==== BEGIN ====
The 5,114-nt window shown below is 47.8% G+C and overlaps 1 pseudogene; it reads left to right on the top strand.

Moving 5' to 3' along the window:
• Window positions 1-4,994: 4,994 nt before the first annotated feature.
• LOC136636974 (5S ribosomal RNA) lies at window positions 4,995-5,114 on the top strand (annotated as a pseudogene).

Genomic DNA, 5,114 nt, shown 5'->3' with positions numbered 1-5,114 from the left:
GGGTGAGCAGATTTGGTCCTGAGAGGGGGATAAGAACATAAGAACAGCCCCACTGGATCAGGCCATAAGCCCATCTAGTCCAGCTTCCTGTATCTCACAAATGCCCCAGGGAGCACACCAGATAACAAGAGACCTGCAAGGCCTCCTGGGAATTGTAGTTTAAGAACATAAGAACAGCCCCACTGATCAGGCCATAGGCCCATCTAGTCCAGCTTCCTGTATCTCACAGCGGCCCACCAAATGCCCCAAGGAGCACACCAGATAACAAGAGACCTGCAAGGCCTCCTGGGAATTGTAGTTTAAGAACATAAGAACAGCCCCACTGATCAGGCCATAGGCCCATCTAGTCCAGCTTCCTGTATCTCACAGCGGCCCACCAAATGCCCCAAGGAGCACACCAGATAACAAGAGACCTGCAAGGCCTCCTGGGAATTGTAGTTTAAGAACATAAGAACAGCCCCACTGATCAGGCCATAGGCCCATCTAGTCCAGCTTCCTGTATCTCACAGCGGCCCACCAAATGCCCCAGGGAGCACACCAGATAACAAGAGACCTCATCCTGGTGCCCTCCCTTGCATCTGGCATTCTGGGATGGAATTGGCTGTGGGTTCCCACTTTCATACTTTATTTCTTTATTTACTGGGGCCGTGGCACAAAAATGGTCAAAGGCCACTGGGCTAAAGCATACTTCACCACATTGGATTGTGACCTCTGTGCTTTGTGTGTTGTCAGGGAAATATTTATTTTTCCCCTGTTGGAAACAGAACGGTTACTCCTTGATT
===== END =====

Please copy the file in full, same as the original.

The 5,114-nt window shown below is 47.8% G+C and overlaps 1 pseudogene; it reads left to right on the top strand.

Moving 5' to 3' along the window:
• Window positions 1-4,994: 4,994 nt before the first annotated feature.
• LOC136636974 (5S ribosomal RNA) lies at window positions 4,995-5,114 on the top strand (annotated as a pseudogene).

Genomic DNA, 5,114 nt, shown 5'->3' with positions numbered 1-5,114 from the left:
GGGTGAGCAGATTTGGTCCTGAGAGGGGGATAAGAACATAAGAACAGCCCCACTGGATCAGGCCATAAGCCCATCTAGTCCAGCTTCCTGTATCTCACAAATGCCCCAGGGAGCACACCAGATAACAAGAGACCTGCAAGGCCTCCTGGGAATTGTAGTTTAAGAACATAAGAACAGCCCCACTGATCAGGCCATAGGCCCATCTAGTCCAGCTTCCTGTATCTCACAGCGGCCCACCAAATGCCCCAAGGAGCACACCAGATAACAAGAGACCTGCAAGGCCTCCTGGGAATTGTAGTTTAAGAACATAAGAACAGCCCCACTGATCAGGCCATAGGCCCATCTAGTCCAGCTTCCTGTATCTCACAGCGGCCCACCAAATGCCCCAAGGAGCACACCAGATAACAAGAGACCTGCAAGGCCTCCTGGGAATTGTAGTTTAAGAACATAAGAACAGCCCCACTGATCAGGCCATAGGCCCATCTAGTCCAGCTTCCTGTATCTCACAGCGGCCCACCAAATGCCCCAGGGAGCACACCAGATAACAAGAGACCTCATCCTGGTGCCCTCCCTTGCATCTGGCATTCTGGGATGGAATTGGCTGTGGGTTCCCACTTTCATACTTTATTTCTTTATTTACTGGGGCCGTGGCACAAAAATGGTCAAAGGCCACTGGGCTAAAGCATACTTCACCACATTGGATTGTGACCTCTGTGCTTTGTGTGTTGTCAGGGAAATATTTATTTTTCCCCTGTTGGAAACAGAACGGTTACTCCTTGATT